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DINING OUT ARITA with LEXUS Part.2

“We knew we could do something interesting with Arita.”

A mutually stimulating relationship between chefs and ceramic artists.

Nov 06, 2015


DINING OUT ARITA  with LEXUS Part.2

photograph by Hide Urabe

On the final day of the Dining Out Arita event, leading chefs from the Japanese world of gastronomy visited Arita, where they would experience the collaboration between Chef André and Arita porcelain, as well as directly interact with the ceramic artists.

The first place they visited was the Izumiyama Quarry, where the pottery stone (kaolin) used for making Arita porcelain was once excavated. First discovered by Korean potter Ri Sampei (Korean name: Lee Cham-Pyung) in the early Edo period, Izumiyama is considered the birthplace of porcelain in Japan.






The Dining Out festivities began with an aperitif enjoyed at the Izumiyama Quarry. Although entry here is normally restricted, a slope was built from rock from the quarry to create a place that felt almost sacred.

The Dining Out festivities began with an aperitif enjoyed at the Izumiyama Quarry. Although entry here is normally restricted, a slope was built from rock from the quarry to create a place that felt almost sacred.

Standing in front of the sheer cliffs of the mountain that was mined for 400 years, one can truly sense the fact that the history of Arita is indeed the history of Japanese porcelain itself.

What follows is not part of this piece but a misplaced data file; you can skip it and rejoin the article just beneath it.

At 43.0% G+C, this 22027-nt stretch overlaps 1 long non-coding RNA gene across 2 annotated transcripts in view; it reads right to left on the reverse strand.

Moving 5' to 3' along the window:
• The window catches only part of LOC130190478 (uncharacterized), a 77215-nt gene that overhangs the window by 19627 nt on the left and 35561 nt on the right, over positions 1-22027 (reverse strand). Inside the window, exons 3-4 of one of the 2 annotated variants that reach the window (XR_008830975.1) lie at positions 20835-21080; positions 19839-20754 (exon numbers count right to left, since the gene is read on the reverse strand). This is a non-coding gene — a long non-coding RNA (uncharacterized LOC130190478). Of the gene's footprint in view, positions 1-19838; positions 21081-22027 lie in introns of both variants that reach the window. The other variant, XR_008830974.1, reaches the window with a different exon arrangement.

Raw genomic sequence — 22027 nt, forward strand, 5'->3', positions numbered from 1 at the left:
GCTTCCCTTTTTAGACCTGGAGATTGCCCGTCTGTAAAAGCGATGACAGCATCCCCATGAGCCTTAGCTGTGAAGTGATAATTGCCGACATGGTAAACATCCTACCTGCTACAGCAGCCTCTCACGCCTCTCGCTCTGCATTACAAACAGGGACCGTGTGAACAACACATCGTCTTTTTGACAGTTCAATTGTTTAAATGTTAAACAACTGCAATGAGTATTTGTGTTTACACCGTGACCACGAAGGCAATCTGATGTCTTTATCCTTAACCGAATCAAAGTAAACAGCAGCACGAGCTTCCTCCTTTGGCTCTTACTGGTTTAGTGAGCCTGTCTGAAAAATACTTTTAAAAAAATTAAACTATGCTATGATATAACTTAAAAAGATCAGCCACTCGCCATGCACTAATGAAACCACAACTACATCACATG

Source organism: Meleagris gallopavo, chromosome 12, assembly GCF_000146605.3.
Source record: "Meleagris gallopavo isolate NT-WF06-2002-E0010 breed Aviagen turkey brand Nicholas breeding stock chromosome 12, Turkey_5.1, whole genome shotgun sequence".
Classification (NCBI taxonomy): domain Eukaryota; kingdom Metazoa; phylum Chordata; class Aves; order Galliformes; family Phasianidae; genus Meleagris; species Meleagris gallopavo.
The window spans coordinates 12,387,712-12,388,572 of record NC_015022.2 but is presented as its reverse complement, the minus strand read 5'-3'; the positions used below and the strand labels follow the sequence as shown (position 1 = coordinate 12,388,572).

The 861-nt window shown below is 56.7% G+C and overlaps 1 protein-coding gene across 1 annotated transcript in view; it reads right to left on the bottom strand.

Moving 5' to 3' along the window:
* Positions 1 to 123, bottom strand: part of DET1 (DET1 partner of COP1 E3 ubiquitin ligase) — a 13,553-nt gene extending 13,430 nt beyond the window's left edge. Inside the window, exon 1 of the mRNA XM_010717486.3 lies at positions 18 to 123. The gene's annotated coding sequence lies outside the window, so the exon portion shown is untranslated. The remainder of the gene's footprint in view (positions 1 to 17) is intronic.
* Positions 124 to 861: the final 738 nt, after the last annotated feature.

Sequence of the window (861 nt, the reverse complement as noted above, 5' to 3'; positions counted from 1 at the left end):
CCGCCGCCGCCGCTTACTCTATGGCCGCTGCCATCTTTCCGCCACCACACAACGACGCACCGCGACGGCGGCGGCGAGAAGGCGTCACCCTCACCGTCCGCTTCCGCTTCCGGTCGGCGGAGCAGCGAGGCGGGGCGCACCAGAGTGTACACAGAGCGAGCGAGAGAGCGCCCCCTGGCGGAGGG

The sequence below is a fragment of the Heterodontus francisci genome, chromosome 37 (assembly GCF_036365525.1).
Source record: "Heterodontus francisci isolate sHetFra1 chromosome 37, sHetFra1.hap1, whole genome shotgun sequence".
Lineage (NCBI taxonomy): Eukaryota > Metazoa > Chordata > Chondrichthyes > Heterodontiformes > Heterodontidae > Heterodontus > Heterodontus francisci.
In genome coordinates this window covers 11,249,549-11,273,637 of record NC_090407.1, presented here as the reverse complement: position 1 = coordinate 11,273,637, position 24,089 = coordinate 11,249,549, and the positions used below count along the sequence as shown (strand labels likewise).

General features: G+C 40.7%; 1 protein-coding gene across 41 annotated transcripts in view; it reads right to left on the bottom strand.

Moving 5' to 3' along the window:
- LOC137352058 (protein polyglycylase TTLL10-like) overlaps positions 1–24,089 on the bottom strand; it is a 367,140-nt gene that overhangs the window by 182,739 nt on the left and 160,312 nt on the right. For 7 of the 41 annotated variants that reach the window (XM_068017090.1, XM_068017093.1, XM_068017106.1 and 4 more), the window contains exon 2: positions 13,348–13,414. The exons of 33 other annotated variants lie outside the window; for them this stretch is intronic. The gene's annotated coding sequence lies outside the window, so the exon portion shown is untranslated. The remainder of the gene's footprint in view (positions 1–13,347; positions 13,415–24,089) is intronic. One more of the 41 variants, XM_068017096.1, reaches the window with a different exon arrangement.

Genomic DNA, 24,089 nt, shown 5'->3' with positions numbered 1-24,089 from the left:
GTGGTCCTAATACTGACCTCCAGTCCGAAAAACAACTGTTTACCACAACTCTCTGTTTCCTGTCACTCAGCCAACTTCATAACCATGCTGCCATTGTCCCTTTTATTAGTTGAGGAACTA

Gastronomy Chefs visited Arita




Chef Hajime Yoneda of restaurant Hajime

Chef Hajime Yoneda of restaurant Hajime

For these world-renowned chefs, Arita now commands attention as a place where they can share their feelings of wanting to create something spectacular. Chef Hajime Yoneda of restaurant Hajime said, “Chefs are seeking out alternatives to their existing kitchen tools, looking toward medical instruments that they may be able to use. In the same way, cuisine does not necessarily have to be presented on dishes; couldn’t wood or stone be used instead? ‘What qualifies as tableware?’ is a question the artisans of Arita are willing to think about together with me.”






Chef Hajime Yoneda of restaurant Hajime

Chef Hajime Yoneda of restaurant Hajime

Executive Chef Yoshihisa Akiyama of Mutsukari noted, “If I say I want a certain type of bowl or dish, a computer-generated image of the piece is generated in a week. This speed and flexibility fits well with what I want to do.”






Chef Hajime Yoneda of restaurant Hajime

Chef Hajime Yoneda of restaurant Hajime


Despite being located in a western-style hotel, Andaz Tokyo uses traditional Japanese tableware. Executive Chef Gerhard Passrugger describes how superior chefs present their creations on tableware that complements a particular space. He comments that “When the food, tableware, and atmosphere all match, it lets us get in touch with the customers’ feelings. The collaboration between Chef André and Arita porcelain was absolute perfection.”

It is clear that the next 400 years of Arita will be shaped by these mutually stimulating relationships between chefs and ceramic artists.



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JOURNAL / JAPAN(English)